AD: I do not like being called “the voice of the voiceless”—it sounds overly pretentious. However, I did quote Aimé Césaire’s powerful words once: “Ma bouche sera la bouche des malheurs qui n’ont point de bouche” (“my mouth will be the mouth of those calamities that have no mouth”). It is true that when I wrote Rue la Poudrière, I did feel that my protagonist had no say and no voice, and was being irrevocably crushed by the gigantic hand of fate in the form of her parents, her pimp, society and the city itself (and the bulldozers looming over her at the end of the novel, that will crush the entire neighborhood). The silence of Mauritian society concerning the descendants of slaves was deafening. Their own memories were long repressed, until they began to reclaim their ancestry. But it isn’t only their silence that runs through my books. It’s that of everyone who is denied a say, or whose story will never be told.

The silence of Mauritian society concerning the descendants of slaves was deafening.

I realized after having written many books that my characters often had an impediment that prevented them from speaking out or being listened to: Gungi becomes mute, Mouna has a harelip, Pagli and Josephin are thought to be crazy and thus not worth listening to, and so on. Even in my last novel, Manger l’autre, the protagonist is aware that her obesity prevents people from hearing her, because they only see her external appearance and thus ignore her intelligence. Deep down I think all this comes from my own silence, my shyness as a child, my reluctance to speak out in front of others (even though I have conquered this over the years and am no longer stricken with stage fright!), and the feeling that few people are really listening. It’s no coincidence that I entitled my autobiographical book Les hommes qui me parlent (the men who speak to me).

AS: Othering is central to the novel: I think it’s particularly brilliant the way you show how Jeremiah believes himself to be mature, wise, sexy—cognizant of his looks, and of what the exoticization of his own body could bring him: “They’ll be kneeling before me. They’ll be my way out of Brixton” he thinks. But of course he’s a child; he has no idea of what those thoughts would entail if acted out, he’s 13 years old, for him it’s all play. His thoughts are only revealed to us after he’s met Mary, and we’ve seen the way Mary sees him: as a vulnerable child. 

If there is a characteristic that unites all my protagonists, it is their ambiguity. They are never entirely good or bad.

AD: If there is a characteristic that unites all my protagonists, it is their ambiguity. They are never entirely good or bad. They are complex, strange, and ultimately human. But it’s a facet of humanity that goes beyond the mundane, the routine, the mediocre, everything that drags us down and makes us less than we can be. And so, Jeremiah is a kid, but a kid who has become an adult because of the environment in which he lives and because he feels responsible for his mum and sisters. This Otherness is thus the complexity we see in him as he transitions from child to something more, not quite adult but almost, the fluctuating tides of growing up that brought him to Mary and that will make him stay. Which means that what we see is something closer to ourselves than we think, but we just don’t recognize it. It’s a similar kind of ambiguity that we see in Eve, in Eve de ses décombres. Admittedly, she is older, she is seventeen and for a girl, closer to an adult than Cub is, but she is also both a child who never grew up and a woman able to face danger and confront it headlong, able to fight even if she knows there is no way of winning. This is why, in these environments, children have a deeper knowledge of life than in other societies, and have this cold, almost cynical view of the world that makes them see people for what they are. Their gaze is truly unflinching.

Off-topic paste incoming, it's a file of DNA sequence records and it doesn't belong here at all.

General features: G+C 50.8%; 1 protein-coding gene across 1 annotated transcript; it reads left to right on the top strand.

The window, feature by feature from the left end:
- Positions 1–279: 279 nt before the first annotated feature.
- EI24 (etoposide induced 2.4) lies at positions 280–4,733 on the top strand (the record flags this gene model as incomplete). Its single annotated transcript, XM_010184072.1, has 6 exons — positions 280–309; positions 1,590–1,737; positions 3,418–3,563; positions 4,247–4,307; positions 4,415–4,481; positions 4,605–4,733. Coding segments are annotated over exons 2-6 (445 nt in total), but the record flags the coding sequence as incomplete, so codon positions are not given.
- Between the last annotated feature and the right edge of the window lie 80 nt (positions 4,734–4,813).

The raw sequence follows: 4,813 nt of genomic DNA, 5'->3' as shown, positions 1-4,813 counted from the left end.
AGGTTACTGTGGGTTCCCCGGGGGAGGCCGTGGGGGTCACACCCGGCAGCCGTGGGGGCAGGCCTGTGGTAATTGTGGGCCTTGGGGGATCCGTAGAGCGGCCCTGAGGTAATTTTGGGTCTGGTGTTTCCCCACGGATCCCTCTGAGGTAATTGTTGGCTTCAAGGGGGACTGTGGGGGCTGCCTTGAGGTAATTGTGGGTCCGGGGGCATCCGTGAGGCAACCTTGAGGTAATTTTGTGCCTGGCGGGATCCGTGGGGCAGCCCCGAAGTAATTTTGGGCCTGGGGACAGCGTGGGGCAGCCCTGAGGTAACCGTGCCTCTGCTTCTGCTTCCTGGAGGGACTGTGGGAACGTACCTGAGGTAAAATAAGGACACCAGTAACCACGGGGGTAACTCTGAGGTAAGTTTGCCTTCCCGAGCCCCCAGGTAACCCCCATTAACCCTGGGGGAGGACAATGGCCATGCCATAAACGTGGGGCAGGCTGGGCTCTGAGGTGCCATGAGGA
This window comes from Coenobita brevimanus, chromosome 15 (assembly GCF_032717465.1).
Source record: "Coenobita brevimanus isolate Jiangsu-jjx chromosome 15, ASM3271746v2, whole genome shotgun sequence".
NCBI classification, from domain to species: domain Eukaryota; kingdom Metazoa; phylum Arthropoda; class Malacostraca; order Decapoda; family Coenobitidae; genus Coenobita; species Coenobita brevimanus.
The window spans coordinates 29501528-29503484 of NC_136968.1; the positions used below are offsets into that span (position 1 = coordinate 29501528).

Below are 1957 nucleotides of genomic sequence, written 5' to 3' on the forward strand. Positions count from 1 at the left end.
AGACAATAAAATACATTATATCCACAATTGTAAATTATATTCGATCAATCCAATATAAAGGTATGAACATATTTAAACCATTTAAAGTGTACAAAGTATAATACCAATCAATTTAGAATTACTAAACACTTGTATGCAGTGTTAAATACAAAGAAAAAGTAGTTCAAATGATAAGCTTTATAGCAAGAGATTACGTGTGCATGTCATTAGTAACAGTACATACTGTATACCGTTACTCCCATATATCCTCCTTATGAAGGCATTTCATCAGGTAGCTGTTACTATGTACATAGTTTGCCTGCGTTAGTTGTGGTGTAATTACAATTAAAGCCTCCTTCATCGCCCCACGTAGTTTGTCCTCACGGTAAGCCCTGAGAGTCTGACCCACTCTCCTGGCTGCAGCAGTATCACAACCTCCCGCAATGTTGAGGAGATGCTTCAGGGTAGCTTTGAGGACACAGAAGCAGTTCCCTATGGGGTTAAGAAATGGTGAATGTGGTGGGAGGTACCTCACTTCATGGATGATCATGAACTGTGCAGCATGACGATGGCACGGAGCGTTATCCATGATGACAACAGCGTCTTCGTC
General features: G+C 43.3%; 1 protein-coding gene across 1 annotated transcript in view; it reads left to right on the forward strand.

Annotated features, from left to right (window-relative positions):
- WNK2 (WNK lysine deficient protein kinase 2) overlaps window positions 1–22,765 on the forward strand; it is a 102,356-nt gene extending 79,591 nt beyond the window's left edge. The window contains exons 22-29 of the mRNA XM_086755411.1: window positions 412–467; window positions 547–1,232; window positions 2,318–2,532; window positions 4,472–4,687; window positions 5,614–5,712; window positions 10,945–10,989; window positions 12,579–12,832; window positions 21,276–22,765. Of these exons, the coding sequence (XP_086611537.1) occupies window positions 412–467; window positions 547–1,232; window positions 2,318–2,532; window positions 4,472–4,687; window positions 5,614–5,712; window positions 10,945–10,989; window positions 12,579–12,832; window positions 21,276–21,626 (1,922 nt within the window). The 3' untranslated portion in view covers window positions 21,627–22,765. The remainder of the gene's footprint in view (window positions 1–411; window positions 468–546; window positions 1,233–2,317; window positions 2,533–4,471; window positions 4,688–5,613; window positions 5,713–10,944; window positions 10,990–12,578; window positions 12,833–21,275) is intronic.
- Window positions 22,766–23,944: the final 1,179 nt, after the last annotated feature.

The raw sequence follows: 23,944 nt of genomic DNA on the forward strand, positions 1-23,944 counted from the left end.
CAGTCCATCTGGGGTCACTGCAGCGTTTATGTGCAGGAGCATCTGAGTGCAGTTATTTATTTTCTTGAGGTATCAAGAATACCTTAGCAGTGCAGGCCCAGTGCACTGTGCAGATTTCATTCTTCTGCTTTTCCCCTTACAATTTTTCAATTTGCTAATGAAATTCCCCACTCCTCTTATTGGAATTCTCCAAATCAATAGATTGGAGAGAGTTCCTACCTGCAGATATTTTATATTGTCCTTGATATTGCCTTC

AS: There’s also this wonderful section where Mary, for perhaps the first time in her life, is “the Other.” The white body becomes foreign, unwelcome: 

She discovered pockets, open spaces that each group had appropriated and where she felt like an intruder. The pointed glares and closed-off expressions were a stern warning that she ignored anyway with a courage that astonished her. Even the aromas changed: guavas, paprika, smoked meat, dried fish […] bits and pieces of civilisation thrown in a bag and mixed together energetically without actually combining them, violence clashing against violence, these momentary alliances engendering dizziness—the foreigner she was entered as her risk and at her peril.

There’s an extraordinary act of mimicry later on, too:

In spite of the fear that seized her as she got on the 159 bus, she kept going. She followed a group of women to the local market, watched what they were buying and picked up the same things […] copied their way of weighing the vegetables.